Top 10 Franchise Renewal Tips

Sawan Patel January 10th, 2017

The start of the new year marks the start of franchise renewals for franchisors.  Franchisors are required to annually update their Franchise Disclosure Document and, in the 14 registration states, annually file and register the franchise offering with the state, before they can offer or sell franchises.  For franchisors with fiscal year ends of December 31st, federal and state laws require the Franchise Disclosure Document be updated and filed (in the states that require filings) typically 120 days of the end of fiscal year end.  Some states may require an earlier filing.  However, if you do not update and file (where required) the Franchise Disclosure Document within 90 days of the end of the fiscal year end, some of the franchise registration states will require the franchisor to include updated, interim financial statements with the annual report.

We are gearing up to prepare updated Franchise Disclosure Documents for franchisors nationwide.  As you start preparing for your franchise renewals, here are our top 10 franchise renewal tips for 2017:

  1. Start Now: It may seem obvious, but start working on your Franchise Disclosure Document updates now while there is still ample time and opportunity.  If you wait until spring, you may have to drop everything to get your updates done on time.  Plus, starting early allows you to plan around company or industry conventions, special events, and any other business plans you or your team may have.  Starting now will also give you time to track down information from other personnel in your company, which will be required to prepare the updated Franchise Disclosure Document.
  2. New Franchisee Programs: You should consider any new programs your company may offer franchisees starting in the next year, such as incentive programs and reimaging and remodeling programs for outlets, so they can be described in the Franchise Disclosure Document and incorporated in franchise agreements or through addenda to franchise agreements.
  3. Gather Ideas From the Year: Gather your ideas from experiences of the past year.  What worked and what didn’t work last year?  Your legal staff may have run into issues with the franchise agreement, or perhaps your salespeople identified provisions they would like to change or that could increase the sales of franchises.  Also ask your attorney about any changes in the law and industry best practices.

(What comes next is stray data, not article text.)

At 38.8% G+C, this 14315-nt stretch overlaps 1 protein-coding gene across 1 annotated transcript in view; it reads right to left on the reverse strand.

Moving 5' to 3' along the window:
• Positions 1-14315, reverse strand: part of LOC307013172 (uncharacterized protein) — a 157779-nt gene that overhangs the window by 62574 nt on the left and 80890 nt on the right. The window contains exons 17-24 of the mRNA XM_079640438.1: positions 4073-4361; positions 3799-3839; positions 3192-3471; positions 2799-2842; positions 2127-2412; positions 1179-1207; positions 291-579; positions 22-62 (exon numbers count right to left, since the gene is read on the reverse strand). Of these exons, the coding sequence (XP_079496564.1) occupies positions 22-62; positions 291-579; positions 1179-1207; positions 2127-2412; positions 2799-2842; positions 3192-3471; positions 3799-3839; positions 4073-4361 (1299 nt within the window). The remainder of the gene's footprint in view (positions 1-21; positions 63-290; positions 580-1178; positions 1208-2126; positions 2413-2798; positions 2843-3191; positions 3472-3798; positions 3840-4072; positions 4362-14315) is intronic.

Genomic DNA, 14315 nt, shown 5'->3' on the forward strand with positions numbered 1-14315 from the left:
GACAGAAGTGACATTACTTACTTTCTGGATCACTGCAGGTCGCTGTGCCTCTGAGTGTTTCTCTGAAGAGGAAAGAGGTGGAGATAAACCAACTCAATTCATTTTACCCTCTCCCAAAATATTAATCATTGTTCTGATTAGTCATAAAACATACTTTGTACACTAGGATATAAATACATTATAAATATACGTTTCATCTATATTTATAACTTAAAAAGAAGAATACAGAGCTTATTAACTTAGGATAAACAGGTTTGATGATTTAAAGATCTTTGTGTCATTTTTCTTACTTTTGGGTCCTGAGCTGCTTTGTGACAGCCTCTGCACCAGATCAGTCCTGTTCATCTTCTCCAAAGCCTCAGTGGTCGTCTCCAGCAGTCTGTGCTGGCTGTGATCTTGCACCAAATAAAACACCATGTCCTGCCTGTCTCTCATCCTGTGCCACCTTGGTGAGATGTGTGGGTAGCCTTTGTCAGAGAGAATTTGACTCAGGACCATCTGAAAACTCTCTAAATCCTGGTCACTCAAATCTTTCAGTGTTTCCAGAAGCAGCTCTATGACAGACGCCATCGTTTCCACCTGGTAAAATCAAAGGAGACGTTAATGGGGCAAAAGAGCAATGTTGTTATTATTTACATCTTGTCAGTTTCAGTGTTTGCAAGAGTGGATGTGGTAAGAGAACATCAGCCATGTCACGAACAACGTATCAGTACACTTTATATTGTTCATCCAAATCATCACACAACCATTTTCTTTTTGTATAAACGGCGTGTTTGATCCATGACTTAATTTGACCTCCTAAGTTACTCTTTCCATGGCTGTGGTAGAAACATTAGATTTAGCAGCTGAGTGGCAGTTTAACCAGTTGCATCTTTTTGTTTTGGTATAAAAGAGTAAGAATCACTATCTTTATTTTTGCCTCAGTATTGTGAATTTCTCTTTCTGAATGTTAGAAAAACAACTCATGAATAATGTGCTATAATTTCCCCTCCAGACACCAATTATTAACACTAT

4. Crunch the Numbers: Review the financial condition of the company and, if applicable, any parents that are guaranteeing its performance. Ask your attorney how your financial situation will affect the availability of exemptions based on net worth, or any financial assurance conditions that might be imposed by a state, like escrows or fee deferrals. Finally, start looking at how last year’s performance by your units will affect your Item 19 disclosure.
  5. Run the Reports: Much of the year-end information required in the Franchise Disclosure Document, particularly Item 20 and the franchisee lists, is easier to capture now than months after the fact.  By preparing that data now, you can resolve any issues or discrepancies while 2016 is still fresh in mind.
  6. Be First in Line: State examiners receive hundreds of renewal applications in late March. Why not file sooner and get your Franchise Disclosure Document on the top of the stack?  By renewing even a few days early, your review time may be reduced by several weeks, meaning you can get back to selling franchises faster.
  7. Call Your Auditor: If you have not already done so, get in touch with your accountant to ensure your audit is prepared on time (or early – see #6 above).
  8. Update Marketing Materials: Renewal season is a great time to update outdated marketing materials (or prepare new ads) and file the advertising with the states. It is also a good time to give your website a thorough check-up.  Do not let a state examiner review your online content before you do!
  9. Set Your Sales: Coordinate your target filing date with your sales staff so that transactions can be closed in advance of any “dark” period you might experience while waiting for a state to approve your Franchise Disclosure Document.
  10. E-Filing: A few states (Minnesota, Rhode Island, Washington, and Wisconsin) offer the option to e-file certain types of franchise filings. Though each state’s e-file application varies and there are certain limitations, over time e-filing should reduce costs, reduce state review time, and “green up” the renewal process.

Contact us or your franchise attorney to prepare your annual renewal for 2017.